Is it ever a good idea to sell stock? That depends. In general, money in a retirement account like a 401(k) or a Roth IRA has penalties and tax implications for withdrawals before a certain age, so many financial advisors would suggest those portfolios are left untouched.

But what if you opened a brokerage account or have bought individual stocks? There’s no wrong reason to sell stock — for example, you may need that money to be liquid for an emergency fund or an unexpected bill. Other reasons to sell stocks include diversifying your portfolio, moving away from a company with haphazard performance results, or simply feeling like the time is “right.” Some investors sell stock when the price has appreciated rapidly, using the money to invest in a less expensive stock. Other investors look closely at the valuation of the company. Working with a personal investment advisor can help you figure out smart strategies to sell stock, and your own experiences and research can help you become more familiar with common points at which investors consider selling stock.

In general, it’s usually not a good idea to sell stocks based on emotion alone — seeing a stock dip may make you nervous, but it could be smart to ride out an initial dip or look for larger trends over time.

How do you sell a stock when you’re ready? Platforms vary, but in order to sell a stock, an investor triggers what’s called a sell order. A sell order can be a market order (the stock is sold right now), a limit order (a seller names the minimum price they’ll accept), or a stop order (the sale will be stopped when the stock dips beyond a price limit) Again, it’s smart to be aware of any sale fees or limits within your investment platform.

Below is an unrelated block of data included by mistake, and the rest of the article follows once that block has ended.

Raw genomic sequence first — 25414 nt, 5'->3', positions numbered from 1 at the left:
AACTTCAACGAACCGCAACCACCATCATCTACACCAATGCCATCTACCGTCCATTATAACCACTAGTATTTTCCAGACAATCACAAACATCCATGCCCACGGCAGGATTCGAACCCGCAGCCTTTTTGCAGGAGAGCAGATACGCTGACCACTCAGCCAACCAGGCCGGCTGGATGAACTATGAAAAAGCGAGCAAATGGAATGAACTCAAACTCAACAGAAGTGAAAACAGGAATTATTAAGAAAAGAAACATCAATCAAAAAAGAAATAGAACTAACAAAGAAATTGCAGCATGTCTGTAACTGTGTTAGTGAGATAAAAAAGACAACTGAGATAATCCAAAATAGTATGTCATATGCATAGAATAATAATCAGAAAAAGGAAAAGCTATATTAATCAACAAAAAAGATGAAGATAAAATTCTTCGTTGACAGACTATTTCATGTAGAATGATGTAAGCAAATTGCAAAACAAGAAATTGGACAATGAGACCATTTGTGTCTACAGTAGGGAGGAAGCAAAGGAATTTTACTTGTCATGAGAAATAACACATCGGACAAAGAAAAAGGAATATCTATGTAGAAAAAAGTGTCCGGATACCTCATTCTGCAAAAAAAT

Investing is an art and a science

There’s no limit to the number of investment strategies, tips and techniques you can try, but one of the best ways to learn to invest is to simply practice. With so many platforms offering investment opportunities for the cost of a latte, it’s never been easier to buy stocks. Keeping track of your long-term investment goals, your capacity for risk, and making sure you’re never investing more than you can afford to lose can help grow your money — and your confidence.

Advertiser Disclosure: The products that appear on this site may be from companies from which MagnifyMoney receives compensation. This compensation may impact how and where products appear on this site (including, for example, the order in which they appear). MagnifyMoney does not include all financial institutions or all products offered available in the marketplace.

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SIMPLE IRA Contribution Limits 2020

Editorial Note: The content of this article is based on the author’s opinions and recommendations alone and is not intended to be a source of investment advice. It has not been previewed, commissioned or otherwise endorsed by any of our network partners.